With all of the back and forth recently in electronic music circles stemming from an interview given by Deadmau5 (that dude with the giant mouse head), the concept of button pushers within electronic music is again pretty controversial. The buttons we’re talking about are ‘start’ and ‘stop,’ a live show that consists of playing an ipod and getting paid half a million dollars. A Guy Called Gerald recently weighed in with a nasty ill thought out rant outing Deadmau5 as a failed record company hack before inexplicably charging him with wanting to nuke Palestine. Slightly insane yes, but it highlights the sensitivity and confusion for many in electronic music circles. With most of the work done in the studio with a mouse over many hours, it’s just not feasibile or interesting to replicate this live.
“Yeah its a tricky one these days,” offers Melbourne audio visual artist Kit Webster, who alongside Chiara Kickdrum and Bevin Campbell (host of The Blend on PBS) is starting a new live electronic night called Movement.
“Back in the 90’s you would see the artist jump from one machine to the next, each tweak you can literally see what’s going on, and you can see the intensity on their faces, then I guess you really understand the true meaning of 100% live.”
Movement doesn’t discriminate between styles or scenes, but they want facial intensity. “We want to push boundaries with sound by showcasing the best artists from sound art, electronica to dubstep, techno and drum and bass. 100% self produced music.”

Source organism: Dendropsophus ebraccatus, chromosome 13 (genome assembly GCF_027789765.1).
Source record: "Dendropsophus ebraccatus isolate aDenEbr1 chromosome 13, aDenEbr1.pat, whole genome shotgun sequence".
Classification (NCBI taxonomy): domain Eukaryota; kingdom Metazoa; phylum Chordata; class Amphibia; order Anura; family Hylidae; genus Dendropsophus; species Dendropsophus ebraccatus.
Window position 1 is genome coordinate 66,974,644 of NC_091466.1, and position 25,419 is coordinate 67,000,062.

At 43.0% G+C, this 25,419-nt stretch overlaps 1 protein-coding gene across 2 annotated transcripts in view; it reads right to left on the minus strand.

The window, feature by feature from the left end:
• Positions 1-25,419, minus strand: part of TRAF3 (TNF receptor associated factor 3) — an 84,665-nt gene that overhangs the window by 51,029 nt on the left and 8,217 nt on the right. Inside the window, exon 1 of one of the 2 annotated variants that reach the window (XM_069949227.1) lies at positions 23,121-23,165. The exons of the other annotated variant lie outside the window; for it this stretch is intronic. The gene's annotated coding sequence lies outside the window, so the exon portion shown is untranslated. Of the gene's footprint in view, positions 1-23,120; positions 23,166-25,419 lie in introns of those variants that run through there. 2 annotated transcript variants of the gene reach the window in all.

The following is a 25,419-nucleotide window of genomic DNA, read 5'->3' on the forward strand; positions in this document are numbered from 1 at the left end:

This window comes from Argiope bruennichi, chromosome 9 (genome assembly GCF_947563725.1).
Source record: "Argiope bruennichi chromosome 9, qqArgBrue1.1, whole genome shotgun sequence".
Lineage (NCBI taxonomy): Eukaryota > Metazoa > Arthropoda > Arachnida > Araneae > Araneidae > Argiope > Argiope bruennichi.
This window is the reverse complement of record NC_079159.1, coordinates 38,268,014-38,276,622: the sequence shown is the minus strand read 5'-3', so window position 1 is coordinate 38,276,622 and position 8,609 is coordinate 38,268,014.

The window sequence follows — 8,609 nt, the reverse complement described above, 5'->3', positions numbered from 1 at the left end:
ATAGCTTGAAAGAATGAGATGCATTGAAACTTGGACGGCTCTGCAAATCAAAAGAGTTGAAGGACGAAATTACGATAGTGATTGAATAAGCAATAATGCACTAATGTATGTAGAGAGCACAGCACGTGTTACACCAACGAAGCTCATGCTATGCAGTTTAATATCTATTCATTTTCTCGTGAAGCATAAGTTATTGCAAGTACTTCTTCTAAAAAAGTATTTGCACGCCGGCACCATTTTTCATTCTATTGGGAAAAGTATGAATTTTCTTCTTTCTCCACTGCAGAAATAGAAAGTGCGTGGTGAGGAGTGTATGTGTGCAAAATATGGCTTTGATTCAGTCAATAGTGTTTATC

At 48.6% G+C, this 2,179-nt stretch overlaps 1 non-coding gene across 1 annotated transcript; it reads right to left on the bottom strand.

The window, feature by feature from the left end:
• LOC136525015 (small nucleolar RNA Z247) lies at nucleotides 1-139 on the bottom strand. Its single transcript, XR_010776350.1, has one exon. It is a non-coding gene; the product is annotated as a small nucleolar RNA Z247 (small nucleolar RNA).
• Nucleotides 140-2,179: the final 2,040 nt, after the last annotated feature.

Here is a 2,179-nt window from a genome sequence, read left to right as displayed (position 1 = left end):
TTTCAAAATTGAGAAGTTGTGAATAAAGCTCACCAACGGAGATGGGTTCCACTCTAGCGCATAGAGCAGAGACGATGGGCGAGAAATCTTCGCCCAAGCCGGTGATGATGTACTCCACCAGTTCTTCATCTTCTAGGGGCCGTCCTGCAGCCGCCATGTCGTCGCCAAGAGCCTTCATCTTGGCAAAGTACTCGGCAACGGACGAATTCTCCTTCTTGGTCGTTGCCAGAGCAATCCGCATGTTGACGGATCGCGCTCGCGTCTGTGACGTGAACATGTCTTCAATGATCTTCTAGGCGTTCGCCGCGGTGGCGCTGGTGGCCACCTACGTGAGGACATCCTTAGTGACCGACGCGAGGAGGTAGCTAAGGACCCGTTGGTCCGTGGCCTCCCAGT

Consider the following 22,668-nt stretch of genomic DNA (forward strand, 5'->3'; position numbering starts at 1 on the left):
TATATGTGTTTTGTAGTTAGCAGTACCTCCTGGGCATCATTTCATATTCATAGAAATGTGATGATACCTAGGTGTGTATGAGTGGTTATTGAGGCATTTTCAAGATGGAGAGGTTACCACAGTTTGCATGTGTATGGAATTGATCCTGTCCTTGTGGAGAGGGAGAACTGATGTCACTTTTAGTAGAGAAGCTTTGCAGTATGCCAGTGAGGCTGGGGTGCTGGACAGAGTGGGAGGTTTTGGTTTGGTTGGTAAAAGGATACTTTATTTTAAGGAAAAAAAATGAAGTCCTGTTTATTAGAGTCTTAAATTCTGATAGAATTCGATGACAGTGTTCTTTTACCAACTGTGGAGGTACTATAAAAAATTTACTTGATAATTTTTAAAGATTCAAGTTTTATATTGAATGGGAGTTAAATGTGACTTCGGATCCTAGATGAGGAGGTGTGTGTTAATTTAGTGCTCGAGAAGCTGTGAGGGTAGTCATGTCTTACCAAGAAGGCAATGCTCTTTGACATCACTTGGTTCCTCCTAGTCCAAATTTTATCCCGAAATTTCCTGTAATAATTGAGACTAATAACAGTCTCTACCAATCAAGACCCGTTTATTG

Movement will be launched on Thursday August the 9th at The Order of Melbourne with the likes of Voitek, Mindbuffer, Kloke and a gaggle of cutting edge musicians and visual artists.
Back in 2000 Fragmented Films has fond memories of fronting up to a grimy Punters Club to witness an electronic artist with rudimentary electronics, a trombone and a mandolin craft these beguiling textures of sound. The artist was Nightswimmer and he self released three albums between 2000 and 2003 before promptly relocating to the UK, in pursuit of his other more shoegazey pop project The Sound Movement. He’s recently returned to Melbourne after 8 or so years abroad with a new album The Sound of Disconnect. Whilst there is some similarity in mood and aesthetic with his earlier work, there’s a greater complexity in composition and execution. Nightswimmer gives the music plenty of time and space, allowing sounds and emotions to drift gradually into earshot, vocals whisper, guitars jangle and before you know it your transported back into his incredible world.
Percussionist Will Guthrie, co founder of the Make It Up Club has been living in Nantes France for the last five years or so. A regular improvisor, he is equally adept with junk percussion and contact mics as with a full blown kit, having performed with jazz, flamenco, and African bands as well as improv troupes like Anthony Pateras’ Thymolphthalien. His new album, Sticks Stones & Breaking Bones (Antboy) sees a return to the kit. “I was a little tired and frustrated with what of I was doing with electronics,” he offers via email, “it was time to change. I also felt a need to try to bring in more ‘pulse’ elements into my music.”
It’s a remarkable album, recorded, mixed and mastered within two days, with Guthrie setting up little experiments to push himself out of his comfort zone.
“The idea for the piece ‘Breaking Bones’ was to push my physical limits, and play repeated patterns at a very high volume until the body can continue no longer, and change happens regardless of a mental decision to change. The idea is that after awhile of pushing the body the mind plays second to the body, so the results can be unexpected and different to what I would normally ‘decide’ to play. It’s almost like a chance piece, but the outside element is my own self.”
He’s launching the album at Monkey Bar on the 12th of August at 4pm.